Eam October 9, 2007 9:59 PM

Plausible deniability helps in any situation. How much time are they going to spend cracking data they aren’t even sure is there?

And while they may not overtly arrest and torture UN employees, people do sometimes “disappear.”

Daniel C. October 10, 2007 1:55 AM

If you need to wreck information in a hard drive in a rush you could drill holes into it and try to tear it to pieces. Sledge hammers are good for this.

Paeniteo October 10, 2007 7:38 AM

In fact, data recovery companies are very good at reconstructing data from mechanically/physically damaged hard drives.
This includes damage from fire, water, acid, and cutting amongst others. The grade of destruction can be quite heavy. Shredding the whole thing to (small enough!) pieces would probably work.

The german computer magazine c’t tested commercial data recovery companies and found that all were unable to recover useful data from drives that were simply overwritten with zeroes. Of course, doing a 35-times-Gutmann-DOD-NSA-megascheme does not hurt but seems to be unecessary unless you assume an extremely capable adversary.

Anyway, there would be no need to worry at all, if the data is encrypted.

Bill October 10, 2007 8:20 AM

Apparently the Australian Red Cross are not using thin client notebooks for this reason. To quote http://www.searchcio.com.au/topics/article.asp?docid=6100790

“Their CEO told me he’d been waiting for this to happen for a couple of years,” says Neoware’s Michael McGrath. “He piloted the device, put in his Telstra 3G card and used it on the train, on the Manly ferry, loved the concept and they are now rolling them out fairly broadly within the Red Cross. Their people go into a war zone or some natural disaster and the capability to go in there with a thin client device and not be too concerned if that device gets stolen or lost if they have to leave the war zone quickly, or someone knocks off the device, is really important to them. No longer is there concern about sensitive data or information being put in the wrong hands. They could have information that identifies people that are being targeted.”

Bill October 10, 2007 8:22 AM

Oops, that should read “Apparently the Australian Red Cross are now”

Sorry about the typo.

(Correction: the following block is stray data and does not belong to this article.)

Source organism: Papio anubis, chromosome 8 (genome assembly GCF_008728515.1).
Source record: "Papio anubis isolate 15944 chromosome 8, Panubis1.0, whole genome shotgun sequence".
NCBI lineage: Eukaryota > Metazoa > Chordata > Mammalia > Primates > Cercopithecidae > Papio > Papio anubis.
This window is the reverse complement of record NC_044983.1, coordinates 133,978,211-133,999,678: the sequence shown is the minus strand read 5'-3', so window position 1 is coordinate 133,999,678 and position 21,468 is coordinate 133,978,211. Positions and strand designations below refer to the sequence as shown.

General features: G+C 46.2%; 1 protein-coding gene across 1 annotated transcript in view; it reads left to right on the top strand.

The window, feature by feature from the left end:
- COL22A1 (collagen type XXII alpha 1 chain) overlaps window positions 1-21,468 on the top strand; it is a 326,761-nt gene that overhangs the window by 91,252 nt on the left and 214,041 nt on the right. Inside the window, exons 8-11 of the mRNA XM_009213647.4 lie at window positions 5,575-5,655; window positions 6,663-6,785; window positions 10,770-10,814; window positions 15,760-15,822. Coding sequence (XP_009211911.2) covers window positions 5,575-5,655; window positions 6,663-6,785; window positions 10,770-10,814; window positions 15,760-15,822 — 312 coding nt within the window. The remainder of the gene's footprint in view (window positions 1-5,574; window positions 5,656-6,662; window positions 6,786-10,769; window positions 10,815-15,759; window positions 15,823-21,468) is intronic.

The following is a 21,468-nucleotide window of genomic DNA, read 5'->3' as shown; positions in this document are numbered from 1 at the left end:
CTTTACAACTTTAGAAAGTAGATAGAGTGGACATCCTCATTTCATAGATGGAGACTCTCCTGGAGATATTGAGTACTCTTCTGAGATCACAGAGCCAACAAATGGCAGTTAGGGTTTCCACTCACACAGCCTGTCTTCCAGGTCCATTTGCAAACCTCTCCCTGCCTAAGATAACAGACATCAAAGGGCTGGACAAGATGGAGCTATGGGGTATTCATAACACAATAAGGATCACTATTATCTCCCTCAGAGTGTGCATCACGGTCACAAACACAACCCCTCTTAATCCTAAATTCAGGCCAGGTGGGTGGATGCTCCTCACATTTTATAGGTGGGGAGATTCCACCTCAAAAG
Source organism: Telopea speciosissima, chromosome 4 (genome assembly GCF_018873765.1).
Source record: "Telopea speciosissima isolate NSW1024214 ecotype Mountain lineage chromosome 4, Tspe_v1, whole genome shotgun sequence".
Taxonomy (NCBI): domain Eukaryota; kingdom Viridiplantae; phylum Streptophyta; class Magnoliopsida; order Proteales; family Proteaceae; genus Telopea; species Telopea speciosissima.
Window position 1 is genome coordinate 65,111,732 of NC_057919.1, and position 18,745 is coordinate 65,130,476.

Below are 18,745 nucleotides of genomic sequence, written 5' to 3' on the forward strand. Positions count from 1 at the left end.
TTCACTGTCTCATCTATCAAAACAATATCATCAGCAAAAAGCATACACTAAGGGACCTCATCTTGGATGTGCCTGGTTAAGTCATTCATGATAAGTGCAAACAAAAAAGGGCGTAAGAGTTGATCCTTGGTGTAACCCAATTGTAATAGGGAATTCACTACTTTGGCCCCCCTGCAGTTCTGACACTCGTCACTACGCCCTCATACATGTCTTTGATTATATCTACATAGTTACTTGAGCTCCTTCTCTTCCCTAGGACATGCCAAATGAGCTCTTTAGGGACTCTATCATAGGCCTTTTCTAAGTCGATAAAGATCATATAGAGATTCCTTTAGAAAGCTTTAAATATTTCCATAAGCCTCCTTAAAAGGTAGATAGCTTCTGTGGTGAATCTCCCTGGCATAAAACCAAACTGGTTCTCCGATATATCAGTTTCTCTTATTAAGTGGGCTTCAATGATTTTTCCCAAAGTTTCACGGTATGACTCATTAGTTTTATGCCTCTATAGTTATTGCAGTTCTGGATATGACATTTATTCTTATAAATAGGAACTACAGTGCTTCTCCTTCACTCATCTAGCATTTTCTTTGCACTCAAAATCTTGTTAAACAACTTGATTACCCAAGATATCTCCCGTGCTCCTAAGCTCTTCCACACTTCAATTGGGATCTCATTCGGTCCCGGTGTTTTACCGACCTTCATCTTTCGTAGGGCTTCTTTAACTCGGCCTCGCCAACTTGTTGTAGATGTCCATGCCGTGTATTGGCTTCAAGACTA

Cyberruk October 10, 2007 8:24 AM

Another perfect reason for implementing full-disk encryption.

No matter who takes the hardware, access is prevented.

aaawww October 10, 2007 10:26 AM

isn’t an overt action against UN possible of military response?

I mean, it’s not the Red Cross we’re talking here

Pat Cahalan October 10, 2007 12:01 PM

Yeah, I’m going to go with Bill’s solution on this one.

Bruce, remember the story a couple of years back about biometrics on Russian cars leading to a decrease in auto theft but an increase in carjacking?

Any “bad guy” regime that is willing to impound devices that might have sensitive information on them may not pause overmuch at “convincing” the original device owner that they really would be better off giving up their encryption key.

The right answer is: if you’re going into a situation where the government is that dicey and/or unstable, don’t carry or store sensitive data on local media. Send it to Switzerland. They can revoke access to the data by the remote machines, and now at least you have a negotiation between a “bad guy” government and an organization (“Tell us what we want to know and we’ll let your Red Cross volunteers go”) instead of a direct torture scenario.

Garrett G. October 10, 2007 3:27 PM

Seems like full disk encryption (FDE) would have been useful here. There’s still the lack of plausible deniability w/ most FDE suites, but FDE will thwart all but the a) gun to head and b) left password on sticky-note scenarios.

TrueCrypt is nice (as someone already posted) and provides plausible deniability, but on the downside isn’t as “thorough.” I.e., the emails would have to be on an encrypted container that the user would need to mount (not to mention possible data leaking).

FDE–in addition to other measures–sounds pretty good for those UN guys w/ confidential info on their conveniently-accessible laptops.

markm October 18, 2007 7:05 AM

Bill, I hope they are using an unbreakable encryption method for all traffic between those thin clients and the extremely remote servers. Tapping internet traffic is as easy as seizing hard drives, and much less detectable.